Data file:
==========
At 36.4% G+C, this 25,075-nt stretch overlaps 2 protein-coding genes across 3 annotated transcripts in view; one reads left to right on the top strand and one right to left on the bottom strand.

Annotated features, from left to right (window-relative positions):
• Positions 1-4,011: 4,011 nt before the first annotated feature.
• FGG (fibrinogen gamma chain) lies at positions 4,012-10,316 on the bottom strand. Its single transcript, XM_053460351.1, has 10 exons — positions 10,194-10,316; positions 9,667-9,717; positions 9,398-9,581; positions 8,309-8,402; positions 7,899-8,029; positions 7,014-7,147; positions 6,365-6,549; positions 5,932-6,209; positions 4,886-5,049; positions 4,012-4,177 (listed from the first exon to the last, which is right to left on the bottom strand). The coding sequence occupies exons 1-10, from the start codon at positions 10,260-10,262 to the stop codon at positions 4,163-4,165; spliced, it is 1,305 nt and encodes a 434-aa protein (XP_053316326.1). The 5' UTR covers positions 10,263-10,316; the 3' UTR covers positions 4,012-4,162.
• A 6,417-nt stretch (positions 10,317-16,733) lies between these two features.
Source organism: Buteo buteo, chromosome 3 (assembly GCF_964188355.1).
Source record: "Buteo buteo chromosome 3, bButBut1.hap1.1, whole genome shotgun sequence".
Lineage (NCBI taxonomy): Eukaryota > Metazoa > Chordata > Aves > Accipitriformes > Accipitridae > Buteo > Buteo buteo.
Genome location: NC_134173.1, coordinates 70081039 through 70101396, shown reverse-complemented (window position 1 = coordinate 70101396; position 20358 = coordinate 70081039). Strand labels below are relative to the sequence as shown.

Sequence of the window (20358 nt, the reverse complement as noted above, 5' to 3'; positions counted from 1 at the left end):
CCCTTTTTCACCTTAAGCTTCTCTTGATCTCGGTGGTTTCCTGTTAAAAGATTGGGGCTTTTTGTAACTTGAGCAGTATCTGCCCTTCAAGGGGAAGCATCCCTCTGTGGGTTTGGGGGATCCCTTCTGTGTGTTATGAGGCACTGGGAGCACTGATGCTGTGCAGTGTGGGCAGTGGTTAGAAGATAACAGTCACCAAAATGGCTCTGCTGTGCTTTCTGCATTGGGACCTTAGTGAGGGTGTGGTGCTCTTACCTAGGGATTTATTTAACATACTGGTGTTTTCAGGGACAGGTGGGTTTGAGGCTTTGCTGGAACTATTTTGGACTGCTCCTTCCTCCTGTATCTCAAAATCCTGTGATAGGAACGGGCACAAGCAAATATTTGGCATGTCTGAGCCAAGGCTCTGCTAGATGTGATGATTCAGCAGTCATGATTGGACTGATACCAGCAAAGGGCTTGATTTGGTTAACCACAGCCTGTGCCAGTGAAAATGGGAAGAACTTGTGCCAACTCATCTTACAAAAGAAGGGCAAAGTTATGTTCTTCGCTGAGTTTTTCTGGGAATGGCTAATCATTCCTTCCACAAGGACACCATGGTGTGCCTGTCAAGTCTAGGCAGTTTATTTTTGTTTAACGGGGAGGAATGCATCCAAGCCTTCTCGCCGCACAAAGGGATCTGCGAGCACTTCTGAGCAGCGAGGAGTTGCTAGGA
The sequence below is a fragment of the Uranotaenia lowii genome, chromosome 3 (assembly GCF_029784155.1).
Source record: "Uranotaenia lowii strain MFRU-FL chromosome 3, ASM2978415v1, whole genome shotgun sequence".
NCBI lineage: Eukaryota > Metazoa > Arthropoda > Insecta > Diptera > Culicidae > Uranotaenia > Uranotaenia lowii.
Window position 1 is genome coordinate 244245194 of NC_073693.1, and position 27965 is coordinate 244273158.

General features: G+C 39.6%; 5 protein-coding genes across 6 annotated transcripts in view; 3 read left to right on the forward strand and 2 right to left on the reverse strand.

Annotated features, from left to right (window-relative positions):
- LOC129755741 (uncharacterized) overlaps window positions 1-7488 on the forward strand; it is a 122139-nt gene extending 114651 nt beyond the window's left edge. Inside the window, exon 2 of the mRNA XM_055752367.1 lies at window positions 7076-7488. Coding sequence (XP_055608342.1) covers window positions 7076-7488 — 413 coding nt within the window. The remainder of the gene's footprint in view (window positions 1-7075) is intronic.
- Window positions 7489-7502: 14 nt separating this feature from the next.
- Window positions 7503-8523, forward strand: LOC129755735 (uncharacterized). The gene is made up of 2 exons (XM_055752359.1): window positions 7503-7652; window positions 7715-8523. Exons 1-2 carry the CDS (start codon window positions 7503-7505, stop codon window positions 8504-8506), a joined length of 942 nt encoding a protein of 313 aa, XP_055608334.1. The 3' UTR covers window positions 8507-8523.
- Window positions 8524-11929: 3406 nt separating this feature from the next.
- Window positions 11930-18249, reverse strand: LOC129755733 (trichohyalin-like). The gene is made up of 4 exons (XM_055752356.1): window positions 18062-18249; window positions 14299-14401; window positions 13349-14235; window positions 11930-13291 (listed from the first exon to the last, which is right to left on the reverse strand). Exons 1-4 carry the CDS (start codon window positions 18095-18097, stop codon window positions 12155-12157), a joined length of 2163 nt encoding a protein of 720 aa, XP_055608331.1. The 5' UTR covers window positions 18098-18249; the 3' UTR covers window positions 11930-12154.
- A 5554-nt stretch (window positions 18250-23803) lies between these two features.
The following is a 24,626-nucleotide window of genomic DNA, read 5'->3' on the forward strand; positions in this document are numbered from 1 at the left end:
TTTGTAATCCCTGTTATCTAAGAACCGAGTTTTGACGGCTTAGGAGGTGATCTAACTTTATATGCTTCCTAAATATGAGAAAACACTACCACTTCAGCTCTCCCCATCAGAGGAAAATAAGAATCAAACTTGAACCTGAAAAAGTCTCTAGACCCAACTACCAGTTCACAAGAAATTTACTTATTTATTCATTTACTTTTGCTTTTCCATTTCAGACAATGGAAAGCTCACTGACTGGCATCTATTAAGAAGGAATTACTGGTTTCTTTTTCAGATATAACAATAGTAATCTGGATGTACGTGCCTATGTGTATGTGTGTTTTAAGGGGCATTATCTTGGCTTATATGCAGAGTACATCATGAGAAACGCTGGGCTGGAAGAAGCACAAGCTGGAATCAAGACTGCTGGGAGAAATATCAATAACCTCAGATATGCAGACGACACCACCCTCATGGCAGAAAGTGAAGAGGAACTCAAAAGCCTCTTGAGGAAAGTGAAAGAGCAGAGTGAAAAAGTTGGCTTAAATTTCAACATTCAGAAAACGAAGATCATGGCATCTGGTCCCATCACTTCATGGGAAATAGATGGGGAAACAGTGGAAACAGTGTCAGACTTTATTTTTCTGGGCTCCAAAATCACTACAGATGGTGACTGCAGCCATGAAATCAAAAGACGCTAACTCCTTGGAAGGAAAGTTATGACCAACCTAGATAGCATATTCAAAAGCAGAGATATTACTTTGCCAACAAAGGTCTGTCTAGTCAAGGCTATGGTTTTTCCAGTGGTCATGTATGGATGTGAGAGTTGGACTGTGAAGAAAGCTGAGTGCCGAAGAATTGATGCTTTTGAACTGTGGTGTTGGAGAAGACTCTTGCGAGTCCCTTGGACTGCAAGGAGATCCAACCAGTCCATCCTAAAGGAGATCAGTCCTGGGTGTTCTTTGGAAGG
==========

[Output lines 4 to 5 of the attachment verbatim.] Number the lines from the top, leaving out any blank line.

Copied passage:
• FGG (fibrinogen gamma chain) lies at positions 4,012-10,316 on the bottom strand. Its single transcript, XM_053460351.1, has 10 exons — positions 10,194-10,316; positions 9,667-9,717; positions 9,398-9,581; positions 8,309-8,402; positions 7,899-8,029; positions 7,014-7,147; positions 6,365-6,549; positions 5,932-6,209; positions 4,886-5,049; positions 4,012-4,177 (listed from the first exon to the last, which is right to left on the bottom strand). The coding sequence occupies exons 1-10, from the start codon at positions 10,260-10,262 to the stop codon at positions 4,163-4,165; spliced, it is 1,305 nt and encodes a 434-aa protein (XP_053316326.1). The 5' UTR covers positions 10,263-10,316; the 3' UTR covers positions 4,012-4,162.
• A 6,417-nt stretch (positions 10,317-16,733) lies between these two features.